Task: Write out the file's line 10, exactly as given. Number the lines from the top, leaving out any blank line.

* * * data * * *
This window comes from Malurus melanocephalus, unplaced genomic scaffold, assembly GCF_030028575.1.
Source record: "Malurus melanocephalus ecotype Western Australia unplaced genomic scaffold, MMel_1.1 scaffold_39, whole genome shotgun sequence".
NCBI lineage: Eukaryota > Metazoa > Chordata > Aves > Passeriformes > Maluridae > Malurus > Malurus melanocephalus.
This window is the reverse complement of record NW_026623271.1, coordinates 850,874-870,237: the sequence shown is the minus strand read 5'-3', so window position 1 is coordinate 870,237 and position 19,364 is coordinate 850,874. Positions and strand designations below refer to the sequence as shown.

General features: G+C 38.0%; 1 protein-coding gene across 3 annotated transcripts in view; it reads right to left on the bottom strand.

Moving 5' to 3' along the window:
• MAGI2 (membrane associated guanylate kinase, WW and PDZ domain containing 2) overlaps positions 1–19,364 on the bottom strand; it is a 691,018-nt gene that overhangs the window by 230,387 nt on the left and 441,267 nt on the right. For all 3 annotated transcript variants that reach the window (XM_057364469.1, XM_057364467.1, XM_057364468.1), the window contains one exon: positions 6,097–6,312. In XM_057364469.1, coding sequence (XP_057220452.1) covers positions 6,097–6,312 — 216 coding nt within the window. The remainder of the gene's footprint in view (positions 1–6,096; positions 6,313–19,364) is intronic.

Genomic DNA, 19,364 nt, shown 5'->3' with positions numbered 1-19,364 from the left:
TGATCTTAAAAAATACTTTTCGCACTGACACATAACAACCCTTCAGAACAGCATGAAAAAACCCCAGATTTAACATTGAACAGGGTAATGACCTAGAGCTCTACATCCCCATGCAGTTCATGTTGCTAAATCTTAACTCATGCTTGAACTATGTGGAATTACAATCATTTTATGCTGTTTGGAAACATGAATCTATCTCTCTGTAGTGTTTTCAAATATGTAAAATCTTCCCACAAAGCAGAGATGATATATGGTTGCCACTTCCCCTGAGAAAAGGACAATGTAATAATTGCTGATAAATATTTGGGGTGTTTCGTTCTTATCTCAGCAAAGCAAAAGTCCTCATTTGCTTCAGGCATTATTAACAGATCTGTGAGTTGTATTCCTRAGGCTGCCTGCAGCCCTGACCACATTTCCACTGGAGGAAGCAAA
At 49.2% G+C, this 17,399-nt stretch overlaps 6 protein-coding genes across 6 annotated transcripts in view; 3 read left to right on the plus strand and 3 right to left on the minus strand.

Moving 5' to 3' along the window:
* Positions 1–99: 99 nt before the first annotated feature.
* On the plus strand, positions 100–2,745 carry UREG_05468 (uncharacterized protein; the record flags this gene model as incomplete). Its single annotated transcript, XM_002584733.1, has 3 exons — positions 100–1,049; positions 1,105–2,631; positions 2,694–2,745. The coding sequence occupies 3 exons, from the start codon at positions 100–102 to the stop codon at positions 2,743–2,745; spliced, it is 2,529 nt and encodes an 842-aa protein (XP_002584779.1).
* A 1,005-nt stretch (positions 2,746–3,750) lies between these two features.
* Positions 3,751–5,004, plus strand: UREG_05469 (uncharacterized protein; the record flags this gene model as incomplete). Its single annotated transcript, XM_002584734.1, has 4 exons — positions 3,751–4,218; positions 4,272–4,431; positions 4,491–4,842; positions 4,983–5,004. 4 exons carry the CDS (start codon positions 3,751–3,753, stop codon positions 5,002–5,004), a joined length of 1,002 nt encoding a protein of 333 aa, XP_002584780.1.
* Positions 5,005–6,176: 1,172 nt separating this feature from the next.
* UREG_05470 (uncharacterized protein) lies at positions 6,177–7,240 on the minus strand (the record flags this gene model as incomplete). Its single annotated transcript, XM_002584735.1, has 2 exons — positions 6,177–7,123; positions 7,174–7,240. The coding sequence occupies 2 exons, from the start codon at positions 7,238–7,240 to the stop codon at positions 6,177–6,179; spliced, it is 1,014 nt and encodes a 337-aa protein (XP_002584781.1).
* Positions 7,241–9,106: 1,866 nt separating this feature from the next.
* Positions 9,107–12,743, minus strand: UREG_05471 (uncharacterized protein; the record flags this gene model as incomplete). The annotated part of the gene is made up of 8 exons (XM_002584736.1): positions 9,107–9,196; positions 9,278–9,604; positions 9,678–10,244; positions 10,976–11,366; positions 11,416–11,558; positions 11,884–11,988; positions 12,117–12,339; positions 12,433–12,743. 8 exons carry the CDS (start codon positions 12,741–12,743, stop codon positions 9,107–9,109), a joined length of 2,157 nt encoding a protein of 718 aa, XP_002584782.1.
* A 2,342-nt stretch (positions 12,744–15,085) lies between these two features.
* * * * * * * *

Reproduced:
At 49.2% G+C, this 17,399-nt stretch overlaps 6 protein-coding genes across 6 annotated transcripts in view; 3 read left to right on the plus strand and 3 right to left on the minus strand.